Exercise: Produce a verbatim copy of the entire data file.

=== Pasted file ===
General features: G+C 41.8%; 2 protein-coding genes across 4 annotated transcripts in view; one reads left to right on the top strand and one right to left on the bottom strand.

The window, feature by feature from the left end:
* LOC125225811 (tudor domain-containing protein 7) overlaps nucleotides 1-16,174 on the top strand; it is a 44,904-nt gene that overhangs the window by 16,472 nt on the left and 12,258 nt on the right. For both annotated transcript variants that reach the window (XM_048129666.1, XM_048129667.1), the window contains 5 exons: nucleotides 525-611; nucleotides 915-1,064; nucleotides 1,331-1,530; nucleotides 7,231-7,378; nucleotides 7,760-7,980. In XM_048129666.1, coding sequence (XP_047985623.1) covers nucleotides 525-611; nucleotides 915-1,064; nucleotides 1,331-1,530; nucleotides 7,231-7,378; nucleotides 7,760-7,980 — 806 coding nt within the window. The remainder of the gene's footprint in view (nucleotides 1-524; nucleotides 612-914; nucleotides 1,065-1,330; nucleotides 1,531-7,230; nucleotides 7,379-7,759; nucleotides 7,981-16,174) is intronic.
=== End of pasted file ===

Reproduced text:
General features: G+C 41.8%; 2 protein-coding genes across 4 annotated transcripts in view; one reads left to right on the top strand and one right to left on the bottom strand.

The window, feature by feature from the left end:
* LOC125225811 (tudor domain-containing protein 7) overlaps nucleotides 1-16,174 on the top strand; it is a 44,904-nt gene that overhangs the window by 16,472 nt on the left and 12,258 nt on the right. For both annotated transcript variants that reach the window (XM_048129666.1, XM_048129667.1), the window contains 5 exons: nucleotides 525-611; nucleotides 915-1,064; nucleotides 1,331-1,530; nucleotides 7,231-7,378; nucleotides 7,760-7,980. In XM_048129666.1, coding sequence (XP_047985623.1) covers nucleotides 525-611; nucleotides 915-1,064; nucleotides 1,331-1,530; nucleotides 7,231-7,378; nucleotides 7,760-7,980 — 806 coding nt within the window. The remainder of the gene's footprint in view (nucleotides 1-524; nucleotides 612-914; nucleotides 1,065-1,330; nucleotides 1,531-7,230; nucleotides 7,379-7,759; nucleotides 7,981-16,174) is intronic.